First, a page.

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Gadgets SanDisk-iXpand-Flash-Drive

Published on May 7th, 2015 | by Greg

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Backup Your iPhone With SanDisk’s iXpand Flash Drive

Apple users take note: you’ve probably paid way too much for storage, spending a lot of extra dough on a memory upgrade for your phone or tablet. On the other hand, if you’re like many of us, you’ve quickly realized the limitations of the 16GB of disk space that comes standard on the cheapest model. The iOS operating system itself takes up 3GB, leaving you out about 20% of your storage, a fact which has even brought about some lawsuits. And between apps, music, and pictures, it’s all too easy to fill up your entire device.

The SanDisk iXpand Flash Drive helps get your data off of your mobile device, while giving you a safe place to store it- no more relying on the cloud. Available in a few different capacities from 16GB on up, ours was 128GB, enough to hold plenty of movies and everything else. There are two different connectors, one for USB 2.0, plus a unique flexible Lightning connector that can plug in easily without needing to remove your iPhone or iPad case. Plug the USB side into your laptop and grab some movies, then take this little guy with you on the road and play them at leisure on your tablet or smartphone.

Which brings up one of the neatest things about the package- the free companion app, called iXpand Sync. When you plug the flash drive into your phone, it will prompt you for access, and then direct you to download the application. Now, it doesn’t do everything you might want- you’ll still have to do so manual management to delete items on your device and free up space, due to Apple permission restrictions. But through the app you can not only copy media or your address book from your phone, you can set up automatic synchronization of your library, which worked well and means you can always have a copy of your pictures. Even better, you can play just about any sort of media from the app, including MKV files that can be tough to watch with other methods. It’s important to note that you cannot download apps to the iXpand, nor can you move anything from it- it’s a one-way trip, though you can stream from the flash drive.

Inside the iXpand Flash is a battery, which recharges when plugged into your computer and helps avoid depleting your phone’s battery. We used the drive quite a bit, and it still registered as pretty full, but you will need to pop it into a laptop or desktop every now and again. Also, we would have liked to see USB 3.0 support- it’s pretty zippy, certainly far faster than wireless backup solutions, but still tops out at 10-15 MB/s or so during transfers. Overall, SanDisk is definitely onto something here, and this is a flexible solution, with some encryption features and a cute form factor. It comes with a two-year warranty, and is available now, online and in stores, for around $200 as tested (smaller sizes start at $50).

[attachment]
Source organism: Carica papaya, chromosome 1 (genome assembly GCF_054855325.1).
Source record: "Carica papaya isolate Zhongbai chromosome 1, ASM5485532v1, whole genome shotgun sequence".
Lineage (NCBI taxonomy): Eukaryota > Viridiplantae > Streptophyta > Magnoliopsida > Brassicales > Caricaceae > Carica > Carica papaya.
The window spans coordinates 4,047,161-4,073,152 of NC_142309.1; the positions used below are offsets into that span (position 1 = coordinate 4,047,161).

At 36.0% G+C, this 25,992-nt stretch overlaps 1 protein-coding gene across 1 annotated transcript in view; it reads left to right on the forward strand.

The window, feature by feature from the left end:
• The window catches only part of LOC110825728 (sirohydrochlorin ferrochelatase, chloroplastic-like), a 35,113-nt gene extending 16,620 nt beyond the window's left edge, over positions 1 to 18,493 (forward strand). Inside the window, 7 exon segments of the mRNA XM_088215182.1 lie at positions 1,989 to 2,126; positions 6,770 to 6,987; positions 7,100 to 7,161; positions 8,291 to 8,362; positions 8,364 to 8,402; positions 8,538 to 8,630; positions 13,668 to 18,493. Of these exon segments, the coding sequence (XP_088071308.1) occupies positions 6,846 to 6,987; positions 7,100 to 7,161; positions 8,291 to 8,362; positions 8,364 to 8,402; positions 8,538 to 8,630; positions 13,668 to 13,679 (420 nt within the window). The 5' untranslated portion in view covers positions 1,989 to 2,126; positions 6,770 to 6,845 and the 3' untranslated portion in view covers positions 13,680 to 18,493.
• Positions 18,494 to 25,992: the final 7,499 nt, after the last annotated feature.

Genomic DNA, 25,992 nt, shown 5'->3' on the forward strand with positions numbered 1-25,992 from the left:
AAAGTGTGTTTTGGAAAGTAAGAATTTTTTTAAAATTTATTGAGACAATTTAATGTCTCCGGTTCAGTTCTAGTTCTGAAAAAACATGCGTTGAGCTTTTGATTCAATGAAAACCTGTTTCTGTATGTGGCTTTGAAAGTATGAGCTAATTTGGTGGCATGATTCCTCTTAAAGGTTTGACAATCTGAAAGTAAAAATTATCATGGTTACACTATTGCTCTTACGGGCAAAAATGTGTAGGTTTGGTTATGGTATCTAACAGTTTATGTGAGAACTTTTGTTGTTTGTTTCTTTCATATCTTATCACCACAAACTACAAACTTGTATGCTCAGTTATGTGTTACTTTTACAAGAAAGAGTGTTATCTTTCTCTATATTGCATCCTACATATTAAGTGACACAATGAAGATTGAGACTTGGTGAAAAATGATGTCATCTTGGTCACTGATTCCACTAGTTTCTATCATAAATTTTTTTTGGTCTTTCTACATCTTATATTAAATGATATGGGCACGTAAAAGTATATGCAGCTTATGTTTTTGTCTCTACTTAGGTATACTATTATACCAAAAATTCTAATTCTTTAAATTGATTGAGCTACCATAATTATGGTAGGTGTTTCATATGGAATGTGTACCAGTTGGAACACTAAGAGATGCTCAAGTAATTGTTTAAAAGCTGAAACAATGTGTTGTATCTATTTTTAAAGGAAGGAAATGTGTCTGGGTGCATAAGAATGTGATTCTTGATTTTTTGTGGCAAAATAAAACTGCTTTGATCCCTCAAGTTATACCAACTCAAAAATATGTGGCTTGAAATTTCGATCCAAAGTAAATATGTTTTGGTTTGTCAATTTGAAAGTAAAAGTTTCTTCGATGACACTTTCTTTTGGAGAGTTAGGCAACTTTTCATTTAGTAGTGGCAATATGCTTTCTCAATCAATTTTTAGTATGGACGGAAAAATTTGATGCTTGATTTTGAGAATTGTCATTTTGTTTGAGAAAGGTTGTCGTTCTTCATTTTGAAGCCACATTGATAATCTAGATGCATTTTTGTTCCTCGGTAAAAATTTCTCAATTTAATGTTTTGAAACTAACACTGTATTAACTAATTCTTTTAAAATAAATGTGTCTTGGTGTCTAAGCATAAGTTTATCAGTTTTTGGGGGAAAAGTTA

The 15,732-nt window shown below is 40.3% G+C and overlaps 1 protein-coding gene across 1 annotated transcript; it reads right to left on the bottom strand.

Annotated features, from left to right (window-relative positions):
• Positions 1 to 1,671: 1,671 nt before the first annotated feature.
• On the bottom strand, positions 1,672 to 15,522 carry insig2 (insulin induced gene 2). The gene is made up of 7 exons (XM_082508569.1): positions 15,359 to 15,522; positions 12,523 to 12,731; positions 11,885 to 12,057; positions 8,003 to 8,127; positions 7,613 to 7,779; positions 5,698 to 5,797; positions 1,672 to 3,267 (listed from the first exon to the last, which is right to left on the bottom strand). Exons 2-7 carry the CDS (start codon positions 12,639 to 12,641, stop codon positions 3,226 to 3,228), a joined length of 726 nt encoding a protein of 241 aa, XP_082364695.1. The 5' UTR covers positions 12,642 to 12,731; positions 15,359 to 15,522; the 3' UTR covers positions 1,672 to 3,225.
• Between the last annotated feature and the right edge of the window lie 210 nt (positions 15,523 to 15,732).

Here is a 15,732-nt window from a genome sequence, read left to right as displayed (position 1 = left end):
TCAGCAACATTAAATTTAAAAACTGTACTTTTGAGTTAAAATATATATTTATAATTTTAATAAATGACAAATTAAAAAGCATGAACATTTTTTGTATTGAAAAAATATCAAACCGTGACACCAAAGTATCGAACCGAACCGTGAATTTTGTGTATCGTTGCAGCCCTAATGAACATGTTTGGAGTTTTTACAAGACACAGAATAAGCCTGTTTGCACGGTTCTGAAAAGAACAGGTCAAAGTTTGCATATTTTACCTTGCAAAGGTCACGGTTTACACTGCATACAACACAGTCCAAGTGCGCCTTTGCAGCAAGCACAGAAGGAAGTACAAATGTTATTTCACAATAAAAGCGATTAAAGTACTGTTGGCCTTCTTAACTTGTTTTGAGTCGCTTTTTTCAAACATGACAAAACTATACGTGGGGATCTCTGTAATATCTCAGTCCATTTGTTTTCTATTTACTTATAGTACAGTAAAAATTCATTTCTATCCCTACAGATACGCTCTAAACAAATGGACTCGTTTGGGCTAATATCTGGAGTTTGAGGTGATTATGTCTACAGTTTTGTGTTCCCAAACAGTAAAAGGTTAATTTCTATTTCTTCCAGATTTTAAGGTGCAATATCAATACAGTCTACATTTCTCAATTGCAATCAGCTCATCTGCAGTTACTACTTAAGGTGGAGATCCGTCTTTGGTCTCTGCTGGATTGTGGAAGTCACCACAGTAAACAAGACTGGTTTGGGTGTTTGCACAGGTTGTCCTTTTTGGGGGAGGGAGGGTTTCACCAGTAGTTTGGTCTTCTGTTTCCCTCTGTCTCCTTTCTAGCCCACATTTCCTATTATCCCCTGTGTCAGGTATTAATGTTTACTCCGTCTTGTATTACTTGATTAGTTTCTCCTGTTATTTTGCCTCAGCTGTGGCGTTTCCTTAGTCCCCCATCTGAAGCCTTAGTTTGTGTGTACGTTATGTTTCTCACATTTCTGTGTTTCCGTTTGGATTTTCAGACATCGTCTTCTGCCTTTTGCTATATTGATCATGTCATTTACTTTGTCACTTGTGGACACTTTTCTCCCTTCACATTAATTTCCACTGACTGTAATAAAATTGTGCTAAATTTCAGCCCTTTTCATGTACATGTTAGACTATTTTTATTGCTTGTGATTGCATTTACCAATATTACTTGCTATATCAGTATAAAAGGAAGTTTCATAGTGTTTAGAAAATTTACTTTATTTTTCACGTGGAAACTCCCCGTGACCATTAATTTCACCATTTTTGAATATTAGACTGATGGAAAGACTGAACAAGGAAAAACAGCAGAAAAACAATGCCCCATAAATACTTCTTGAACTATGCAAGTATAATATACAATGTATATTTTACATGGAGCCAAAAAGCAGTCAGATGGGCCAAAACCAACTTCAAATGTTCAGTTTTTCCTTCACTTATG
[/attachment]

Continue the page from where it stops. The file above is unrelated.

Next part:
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About the Author

Greg dreamed up the idea for the Truly Network while living in Hawaii, which began with a single site called TrulyObscure. In 2010, when advertisers and readers were requesting coverage beyond the scope of that site, TrulyNet was launched, reaching a broader audience over a variety of niche sites. Formerly the head technology correspondent for the Des Moines Register at age 16, he has since lived and worked in five states and two countries, helping a list of organizations and companies that includes the United States Census Bureau, TripAdvisor, Events Photo Group, Berlitz, and Computer Geeks. He also served as the Content Strategy Manager for HearPlanet, a multi-platform app that has reached over a million users and has been featured in the New York Times, Hemispheres Magazine, National Geographic Adventure, Fox Business News, PC Magazine, and even Apple’s own iPhone ads. Greg has written as a restaurant critic and feature journalist for a number of national and international publications, including City Weekend Magazine, Red Egg Magazine, the Newton Daily News, Capital Change Magazine, and an arm of China Daily, Beijing Weekend. In addition, he has served as a consulting editor for the Foreign Language Press of Beijing, as well as a writer and editor for the George Washington University Hatchet, the school newspaper of his alma mater. Originally from Iowa, Greg is currently living in the West Village of Manhattan.



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